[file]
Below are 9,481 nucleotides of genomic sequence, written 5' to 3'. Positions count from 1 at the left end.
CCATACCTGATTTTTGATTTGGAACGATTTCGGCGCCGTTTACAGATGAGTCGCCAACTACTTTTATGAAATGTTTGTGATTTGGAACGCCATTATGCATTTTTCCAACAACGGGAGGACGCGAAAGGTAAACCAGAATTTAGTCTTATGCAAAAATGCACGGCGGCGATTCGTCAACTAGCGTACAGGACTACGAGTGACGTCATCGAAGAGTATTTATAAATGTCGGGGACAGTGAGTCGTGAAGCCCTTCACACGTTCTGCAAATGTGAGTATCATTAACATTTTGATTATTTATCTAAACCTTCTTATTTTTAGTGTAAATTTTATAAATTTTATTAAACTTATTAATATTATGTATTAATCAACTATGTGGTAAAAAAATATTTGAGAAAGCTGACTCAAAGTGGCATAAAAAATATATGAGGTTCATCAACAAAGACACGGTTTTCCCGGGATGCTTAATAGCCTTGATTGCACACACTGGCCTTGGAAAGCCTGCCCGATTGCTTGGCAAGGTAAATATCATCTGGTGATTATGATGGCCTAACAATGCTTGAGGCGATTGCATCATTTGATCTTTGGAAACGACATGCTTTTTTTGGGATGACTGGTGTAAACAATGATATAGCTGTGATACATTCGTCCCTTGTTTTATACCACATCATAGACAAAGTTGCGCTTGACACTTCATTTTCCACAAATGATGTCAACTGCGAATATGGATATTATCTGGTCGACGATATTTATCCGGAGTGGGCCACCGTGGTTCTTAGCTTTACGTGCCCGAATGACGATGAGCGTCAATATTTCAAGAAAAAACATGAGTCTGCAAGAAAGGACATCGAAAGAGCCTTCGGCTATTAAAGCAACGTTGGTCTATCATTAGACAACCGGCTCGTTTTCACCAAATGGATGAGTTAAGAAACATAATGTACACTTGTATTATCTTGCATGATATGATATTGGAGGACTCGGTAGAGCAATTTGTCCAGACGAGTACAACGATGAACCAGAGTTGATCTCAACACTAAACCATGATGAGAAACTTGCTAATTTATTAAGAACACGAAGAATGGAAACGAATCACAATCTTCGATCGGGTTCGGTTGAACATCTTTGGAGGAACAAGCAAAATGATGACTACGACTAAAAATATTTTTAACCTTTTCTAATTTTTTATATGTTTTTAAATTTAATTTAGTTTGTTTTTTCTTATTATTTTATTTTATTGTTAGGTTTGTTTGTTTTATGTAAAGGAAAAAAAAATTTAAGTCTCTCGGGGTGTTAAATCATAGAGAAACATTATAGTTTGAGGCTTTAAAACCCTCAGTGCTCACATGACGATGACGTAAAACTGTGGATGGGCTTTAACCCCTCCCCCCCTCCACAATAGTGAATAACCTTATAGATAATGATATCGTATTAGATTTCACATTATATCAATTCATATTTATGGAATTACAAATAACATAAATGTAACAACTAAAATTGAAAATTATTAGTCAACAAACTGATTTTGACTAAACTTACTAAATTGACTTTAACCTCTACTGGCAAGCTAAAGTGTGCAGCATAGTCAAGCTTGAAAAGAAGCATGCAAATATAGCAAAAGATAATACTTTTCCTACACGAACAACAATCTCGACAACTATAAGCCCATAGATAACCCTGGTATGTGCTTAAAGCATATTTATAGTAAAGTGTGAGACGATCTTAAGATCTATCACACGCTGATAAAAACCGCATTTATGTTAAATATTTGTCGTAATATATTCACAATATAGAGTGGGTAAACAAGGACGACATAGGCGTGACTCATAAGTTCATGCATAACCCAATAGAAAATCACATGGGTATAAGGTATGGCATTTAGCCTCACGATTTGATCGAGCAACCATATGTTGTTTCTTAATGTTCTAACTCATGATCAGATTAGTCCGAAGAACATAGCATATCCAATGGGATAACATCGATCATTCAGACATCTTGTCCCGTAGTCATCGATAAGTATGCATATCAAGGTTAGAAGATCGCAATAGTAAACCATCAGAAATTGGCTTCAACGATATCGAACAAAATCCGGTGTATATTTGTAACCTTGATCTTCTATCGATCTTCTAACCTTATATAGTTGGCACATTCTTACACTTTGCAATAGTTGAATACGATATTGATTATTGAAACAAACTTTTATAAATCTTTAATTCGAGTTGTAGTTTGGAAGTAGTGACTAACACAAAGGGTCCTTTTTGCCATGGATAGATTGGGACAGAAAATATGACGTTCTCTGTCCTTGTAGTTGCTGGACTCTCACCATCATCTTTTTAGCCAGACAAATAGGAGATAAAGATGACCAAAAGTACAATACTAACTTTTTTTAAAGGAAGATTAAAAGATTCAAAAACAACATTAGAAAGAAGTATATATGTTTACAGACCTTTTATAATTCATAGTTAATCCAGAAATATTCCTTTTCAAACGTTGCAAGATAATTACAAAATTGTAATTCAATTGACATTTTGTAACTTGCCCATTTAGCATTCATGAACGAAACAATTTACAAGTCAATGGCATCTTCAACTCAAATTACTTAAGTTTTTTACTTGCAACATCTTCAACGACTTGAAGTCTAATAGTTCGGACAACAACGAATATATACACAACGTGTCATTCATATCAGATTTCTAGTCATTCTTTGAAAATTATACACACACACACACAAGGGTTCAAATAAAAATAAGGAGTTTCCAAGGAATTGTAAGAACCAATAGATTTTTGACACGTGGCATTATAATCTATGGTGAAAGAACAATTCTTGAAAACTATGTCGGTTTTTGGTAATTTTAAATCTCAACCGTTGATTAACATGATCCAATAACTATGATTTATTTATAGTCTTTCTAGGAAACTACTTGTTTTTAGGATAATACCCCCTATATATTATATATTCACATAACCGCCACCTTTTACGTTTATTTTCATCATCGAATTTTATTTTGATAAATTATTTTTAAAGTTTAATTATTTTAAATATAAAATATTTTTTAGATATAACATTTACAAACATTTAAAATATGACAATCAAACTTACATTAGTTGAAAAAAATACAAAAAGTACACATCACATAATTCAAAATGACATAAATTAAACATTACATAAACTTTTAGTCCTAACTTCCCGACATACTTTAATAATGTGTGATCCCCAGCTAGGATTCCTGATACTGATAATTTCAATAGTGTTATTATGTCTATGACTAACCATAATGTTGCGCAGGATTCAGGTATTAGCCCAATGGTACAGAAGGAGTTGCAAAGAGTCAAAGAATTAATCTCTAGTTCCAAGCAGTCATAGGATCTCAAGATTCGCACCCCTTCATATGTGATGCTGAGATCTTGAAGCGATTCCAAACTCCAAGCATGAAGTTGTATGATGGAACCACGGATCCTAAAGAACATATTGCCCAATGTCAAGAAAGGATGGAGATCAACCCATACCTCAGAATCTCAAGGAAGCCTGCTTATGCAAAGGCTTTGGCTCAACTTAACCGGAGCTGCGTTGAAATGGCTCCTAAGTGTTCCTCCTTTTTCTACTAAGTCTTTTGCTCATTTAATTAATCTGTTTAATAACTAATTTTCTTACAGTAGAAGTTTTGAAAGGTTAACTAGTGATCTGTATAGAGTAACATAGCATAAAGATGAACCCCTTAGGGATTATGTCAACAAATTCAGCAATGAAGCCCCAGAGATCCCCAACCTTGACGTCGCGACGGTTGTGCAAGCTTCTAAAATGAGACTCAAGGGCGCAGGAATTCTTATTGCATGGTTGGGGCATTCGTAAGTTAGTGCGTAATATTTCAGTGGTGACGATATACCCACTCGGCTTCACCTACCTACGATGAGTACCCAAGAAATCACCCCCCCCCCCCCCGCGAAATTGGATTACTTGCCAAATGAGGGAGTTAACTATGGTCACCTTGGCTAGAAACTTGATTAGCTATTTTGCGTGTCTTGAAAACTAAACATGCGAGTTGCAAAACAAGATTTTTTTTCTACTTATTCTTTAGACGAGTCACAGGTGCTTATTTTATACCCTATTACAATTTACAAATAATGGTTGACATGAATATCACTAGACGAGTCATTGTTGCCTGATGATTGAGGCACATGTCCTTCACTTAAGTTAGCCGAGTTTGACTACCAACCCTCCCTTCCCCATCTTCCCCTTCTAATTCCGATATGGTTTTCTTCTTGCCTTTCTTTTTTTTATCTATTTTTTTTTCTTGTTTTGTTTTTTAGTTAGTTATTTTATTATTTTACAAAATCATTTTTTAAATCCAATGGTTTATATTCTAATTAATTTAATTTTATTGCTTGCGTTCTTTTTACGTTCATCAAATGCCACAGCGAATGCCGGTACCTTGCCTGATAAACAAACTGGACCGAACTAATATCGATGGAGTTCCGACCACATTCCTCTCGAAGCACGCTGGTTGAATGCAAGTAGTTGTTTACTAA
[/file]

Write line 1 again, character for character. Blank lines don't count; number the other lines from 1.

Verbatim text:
Below are 9,481 nucleotides of genomic sequence, written 5' to 3'. Positions count from 1 at the left end.